Objective: To investigate the sex differences for disease progression in Parkinson’s disease (PD).
Background: Prevalence and symptom profile in PD differ between women and men. Nevertheless, data regarding sex effects on progression are scarce and inconsistent. Although some reports show no differences by sex, others show faster decline in men regarding cognition, motor symptoms, disability, and daily living activities. Known factors associated with faster progression, which include onset age, depression, and motor profile (postural instability/gait difficulty), need to be better evaluated regarding sex differences. Knowledge of the etiology behind sex differences in PD could lead to new disease-modifying treatment options.
Method: Data were obtained from the STEADY-PD III (NCT02168842), which enrolled 106 women and 230 men within 3 years of PD diagnosis (see Biglan et al., 2017 for study design). Baseline data included demographics, risk factors (cardiovascular disease history, psychiatric disease history, family history, exposure to toxic chemicals, exposure to smoke), PD characteristics at diagnosis and clinical measures (Unified Parkinson’s Disease Rating Scale [UPDRS], Parkinson’s Disease Questionnaire [PDQ-39], Montreal Cognitive Assessment [MoCA], Beck Depression Inventory [BDI]). Women and men were compared using t-tests, chi-square tests, or Fisher’s exact tests. Women and men were also compared on change from baseline to 3 years, using analysis of covariance, adjusting for baseline disease severity scores and baseline demographic and risk measures differing by sex.
Results: At study baseline, men were significantly more educated, with less psychiatric disease history, and a significantly higher percentage of men were married. Men had lower (better) PDQ-39 scores than women. Other demographics, risk factors, PD characteristics at diagnosis and clinical measures were similar.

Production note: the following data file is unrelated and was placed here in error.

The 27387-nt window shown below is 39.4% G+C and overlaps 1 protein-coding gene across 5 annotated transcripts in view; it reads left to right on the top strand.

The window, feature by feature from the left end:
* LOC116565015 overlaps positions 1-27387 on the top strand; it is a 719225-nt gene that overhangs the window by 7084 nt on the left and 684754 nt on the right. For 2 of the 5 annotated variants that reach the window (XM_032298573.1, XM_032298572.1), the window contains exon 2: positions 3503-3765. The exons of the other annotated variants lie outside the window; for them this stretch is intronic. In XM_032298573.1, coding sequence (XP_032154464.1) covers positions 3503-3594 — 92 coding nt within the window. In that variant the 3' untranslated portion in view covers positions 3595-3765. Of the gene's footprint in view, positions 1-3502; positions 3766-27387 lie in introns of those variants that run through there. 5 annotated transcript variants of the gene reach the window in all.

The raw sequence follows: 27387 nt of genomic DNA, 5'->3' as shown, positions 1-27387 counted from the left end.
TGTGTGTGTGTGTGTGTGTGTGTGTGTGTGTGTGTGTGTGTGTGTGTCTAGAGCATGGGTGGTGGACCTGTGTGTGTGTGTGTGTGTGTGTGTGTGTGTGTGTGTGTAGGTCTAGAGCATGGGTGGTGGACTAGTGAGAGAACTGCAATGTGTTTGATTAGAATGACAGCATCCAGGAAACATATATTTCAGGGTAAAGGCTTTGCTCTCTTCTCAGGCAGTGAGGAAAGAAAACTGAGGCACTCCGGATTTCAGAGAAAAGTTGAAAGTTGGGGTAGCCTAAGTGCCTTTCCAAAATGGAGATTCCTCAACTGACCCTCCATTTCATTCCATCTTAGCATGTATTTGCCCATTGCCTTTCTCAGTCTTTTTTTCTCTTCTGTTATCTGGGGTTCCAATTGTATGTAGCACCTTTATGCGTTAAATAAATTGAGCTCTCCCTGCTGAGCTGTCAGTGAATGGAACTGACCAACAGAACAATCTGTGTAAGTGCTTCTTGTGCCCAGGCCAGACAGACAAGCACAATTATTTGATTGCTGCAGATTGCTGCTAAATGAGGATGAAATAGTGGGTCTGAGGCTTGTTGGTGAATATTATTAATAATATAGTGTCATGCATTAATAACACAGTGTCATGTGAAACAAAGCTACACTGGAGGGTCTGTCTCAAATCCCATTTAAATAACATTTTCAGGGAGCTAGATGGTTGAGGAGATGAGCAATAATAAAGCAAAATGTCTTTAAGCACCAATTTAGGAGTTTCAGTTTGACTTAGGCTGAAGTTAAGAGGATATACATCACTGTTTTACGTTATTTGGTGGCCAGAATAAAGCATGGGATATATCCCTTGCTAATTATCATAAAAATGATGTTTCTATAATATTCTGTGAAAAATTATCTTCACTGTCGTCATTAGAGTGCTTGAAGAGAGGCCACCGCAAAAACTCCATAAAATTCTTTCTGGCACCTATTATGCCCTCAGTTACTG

When adjusted for marital status, education, and psychiatric disease history, UPDRS total and sub-scores worsened more in men than women over the 3-year period, as did the MoCA. Changes in PDQ-39 and BDI did not differ by sex.
Conclusion: At diagnosis, there was no sex dependent difference in PD characteristics. However, over the course of 3 years, disease progression was faster in men, with more motor impairment, impairment in daily life activities, and cognitive decline. The biological underpinnings of sex dependent difference in PD progression remain to be elucidated.
References: This abstract is submitted on behalf of the STEADY-PD III Investigators.
To cite this abstract in AMA style:E. Bayram, S. Eberly, D. Oakes, I. Litvan. Role of Sex in Parkinson’s Disease Progression [abstract]. Mov Disord. 2020; 35 (suppl 1). https://www.mdsabstracts.org/abstract/role-of-sex-in-parkinsons-disease-progression/. Accessed December 2, 2023.
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